That attitude, however, hasn’t prevented Van Pelt from weighing in, every once in a while, about charged subject matter. When the Dallas Cowboys (led by Jerry Jones himself) knelt before the national anthem last fall in the wake of Trump calling NFL players “sons of bitches,” Van Pelt criticized the AT&T Stadium crowd for booing.
“If this is something that upsets you, you’re just going to be mad,” he said then.
Nearly a year later, Van Pelt emphasizes that his Cowboys commentary, which was shared widely across the internet, was not meant to be political. It was merely a response to what was, in his view, an indefensible crowd reaction.
“You have a billionaire owner locking arms with players and taking a knee to promote unity, and they got booed,” he said. “What the [expletive] are you booing? What are you booing? Unity: boo? The flag wasn’t being displayed and the anthem wasn’t being played, and that finally made me say what I said.”
Though Van Pelt has occasionally caught the attention of conservative media, he has largely dodged the ire that other ESPNers often attract. When Jemele Hill and Michael Smith hosted the 6 p.m. SportsCenter, with a personality-centered concept modeled after Van Pelt’s version, they drew persistent criticism for being overly “political.” Both hosts left the show earlier this year, and Hill recently departed ESPN altogether.
Van Pelt says his biggest advantage over Hill and Smith was that ESPN viewers already associated him with the “SportsCenter” brand, even before he got his own show. But he also said his status as a white man inoculated him from some of the anger Hill and Smith, who are both black, were forced to contend with.
“All you have to do is go to social media and the answer is obvious,” he said. “The criticism that they endured, race was not only never far from it, but it was right there to be seen.”
If “Bad Beats” and “1 Big Thing” are Van Pelt’s most famous segments, “Where in the world isn’t Scott Van Pelt?” doesn’t fall far behind. In that bit, the host flips through various user-submitted photos of men who supposedly look like him — bald, white and bespectacled.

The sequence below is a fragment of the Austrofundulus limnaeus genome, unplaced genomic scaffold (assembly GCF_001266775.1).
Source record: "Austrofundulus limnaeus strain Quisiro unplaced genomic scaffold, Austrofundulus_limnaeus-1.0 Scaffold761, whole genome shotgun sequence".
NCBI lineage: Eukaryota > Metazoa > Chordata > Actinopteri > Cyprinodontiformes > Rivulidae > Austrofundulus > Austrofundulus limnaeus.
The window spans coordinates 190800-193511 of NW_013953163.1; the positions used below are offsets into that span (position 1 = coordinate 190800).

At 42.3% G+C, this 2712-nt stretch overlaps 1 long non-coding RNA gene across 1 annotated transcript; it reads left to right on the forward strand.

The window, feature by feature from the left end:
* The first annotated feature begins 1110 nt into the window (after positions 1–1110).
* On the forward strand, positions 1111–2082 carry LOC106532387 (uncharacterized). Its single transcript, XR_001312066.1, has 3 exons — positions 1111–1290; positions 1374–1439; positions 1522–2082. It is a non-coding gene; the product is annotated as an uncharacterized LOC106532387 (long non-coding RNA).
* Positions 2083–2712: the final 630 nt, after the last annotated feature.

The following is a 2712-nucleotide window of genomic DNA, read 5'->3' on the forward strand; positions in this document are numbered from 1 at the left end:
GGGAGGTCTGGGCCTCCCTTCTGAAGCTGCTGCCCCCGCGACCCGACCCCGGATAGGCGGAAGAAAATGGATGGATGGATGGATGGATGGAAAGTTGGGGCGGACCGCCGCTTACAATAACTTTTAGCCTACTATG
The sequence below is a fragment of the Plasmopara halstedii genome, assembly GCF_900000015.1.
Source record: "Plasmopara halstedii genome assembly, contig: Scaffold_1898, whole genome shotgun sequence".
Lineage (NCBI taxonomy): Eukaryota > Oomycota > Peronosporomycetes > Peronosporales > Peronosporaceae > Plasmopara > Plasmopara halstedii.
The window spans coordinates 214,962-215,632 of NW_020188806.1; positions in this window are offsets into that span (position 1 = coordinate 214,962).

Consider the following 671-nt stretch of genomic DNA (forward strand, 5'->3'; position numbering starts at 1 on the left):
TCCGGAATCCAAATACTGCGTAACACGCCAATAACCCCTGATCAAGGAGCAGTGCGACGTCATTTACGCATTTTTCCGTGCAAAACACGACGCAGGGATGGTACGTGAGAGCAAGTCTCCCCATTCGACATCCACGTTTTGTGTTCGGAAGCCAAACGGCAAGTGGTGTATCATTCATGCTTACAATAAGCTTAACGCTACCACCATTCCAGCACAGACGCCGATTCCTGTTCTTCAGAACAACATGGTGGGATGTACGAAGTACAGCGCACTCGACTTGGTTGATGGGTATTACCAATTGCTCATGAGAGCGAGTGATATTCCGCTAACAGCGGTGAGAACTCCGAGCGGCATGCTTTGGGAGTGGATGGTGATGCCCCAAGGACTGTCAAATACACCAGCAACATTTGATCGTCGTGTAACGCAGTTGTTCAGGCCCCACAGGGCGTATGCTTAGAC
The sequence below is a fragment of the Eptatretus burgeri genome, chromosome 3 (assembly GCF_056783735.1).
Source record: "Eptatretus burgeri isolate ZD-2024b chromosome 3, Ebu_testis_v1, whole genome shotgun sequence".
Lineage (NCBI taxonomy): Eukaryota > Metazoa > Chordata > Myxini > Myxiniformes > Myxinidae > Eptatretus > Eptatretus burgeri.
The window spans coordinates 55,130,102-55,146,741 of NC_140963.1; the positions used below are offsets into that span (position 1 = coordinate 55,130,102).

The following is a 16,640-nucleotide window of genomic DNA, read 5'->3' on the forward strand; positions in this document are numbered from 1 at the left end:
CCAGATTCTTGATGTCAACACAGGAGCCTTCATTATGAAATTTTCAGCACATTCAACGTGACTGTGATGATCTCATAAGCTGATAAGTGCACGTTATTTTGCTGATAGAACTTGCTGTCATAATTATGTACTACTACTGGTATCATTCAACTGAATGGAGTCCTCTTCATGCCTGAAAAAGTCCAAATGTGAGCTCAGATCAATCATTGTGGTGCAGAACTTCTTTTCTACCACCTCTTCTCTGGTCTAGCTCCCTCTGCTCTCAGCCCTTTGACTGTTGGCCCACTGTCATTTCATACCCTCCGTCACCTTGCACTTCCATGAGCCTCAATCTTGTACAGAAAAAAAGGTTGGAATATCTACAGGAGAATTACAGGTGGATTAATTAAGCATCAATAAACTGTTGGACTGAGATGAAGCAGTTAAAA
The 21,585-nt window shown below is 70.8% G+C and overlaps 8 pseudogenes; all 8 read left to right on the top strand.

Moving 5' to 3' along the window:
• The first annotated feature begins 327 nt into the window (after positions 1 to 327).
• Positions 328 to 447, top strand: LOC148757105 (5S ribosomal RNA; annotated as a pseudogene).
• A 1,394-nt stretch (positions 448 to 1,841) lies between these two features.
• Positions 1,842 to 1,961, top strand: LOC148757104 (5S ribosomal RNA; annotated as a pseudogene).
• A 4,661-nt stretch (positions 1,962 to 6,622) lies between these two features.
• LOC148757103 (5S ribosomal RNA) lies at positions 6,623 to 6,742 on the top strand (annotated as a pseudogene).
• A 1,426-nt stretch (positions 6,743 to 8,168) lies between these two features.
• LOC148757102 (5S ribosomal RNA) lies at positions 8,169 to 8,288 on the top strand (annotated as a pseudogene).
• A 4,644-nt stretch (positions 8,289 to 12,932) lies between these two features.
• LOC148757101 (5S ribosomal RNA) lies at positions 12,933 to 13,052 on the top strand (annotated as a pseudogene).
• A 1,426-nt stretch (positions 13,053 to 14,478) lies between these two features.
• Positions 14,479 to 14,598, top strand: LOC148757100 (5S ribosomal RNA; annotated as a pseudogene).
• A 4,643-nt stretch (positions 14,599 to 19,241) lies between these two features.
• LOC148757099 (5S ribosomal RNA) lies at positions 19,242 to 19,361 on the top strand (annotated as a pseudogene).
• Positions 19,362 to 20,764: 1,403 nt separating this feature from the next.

Now, with an empty Diet Coke bottle and a 100 Grand wrapper at his side in the production room, Van Pelt scrolls on his computer through images of “himself” throwing an ax and sitting at the beach.
As fake Scott Van Pelts roam America, the real thing lives what he describes as a typical life with his wife and three kids in Farmington. He belongs to Wampanoag Country Club (though he rarely finds time to golf there), eats out in West Hartford Center and picks up his daughter at kindergarten. When an elementary schooler recently asked why he hadn’t revealed that he was on TV, the nationally famous host replied, “Why would I do that? I’m Lila’s dad.”
Van Pelt tells the story of being stopped at a local gas station two years ago while trying to buy a lollipop for his daughter, then 3 years old.
“Some guy sees me in the gas station and is kind of freaking out,” he recalled. “We walk out and my daughter doesn't say anything, I put her in her seat, buckle her in, back out, we’re driving. Finally, she’s like, ‘Why did that man take a picture with you in the gas station?’ And I said, ‘Well, daddy is on TV, and sometimes people think it’s important to meet me.’ And she said, ‘But it isn’t.’ And I’m like, ‘You’re right, sweetheart, it isn’t.’”
Fast forward two years, and Van Pelt’s daughter has gained some perspective on her father’s fame.
“Now she’s at the point where she’ll just kind of eyeroll and say, ‘Everyone just yells ‘SVP’ all the time,’” Van Pelt said. “And I say, ‘What do you think about that, Lila?’ And she’s like, ‘You’re not that big a deal.’”
Van Pelt, 52, said he didn’t necessarily love Central Connecticut as a single guy in his 30s but that now that he has a wife and kids, he has come to appreciate the area. He lived in West Hartford for several years but moved to a bigger house in Farmington as his family grew.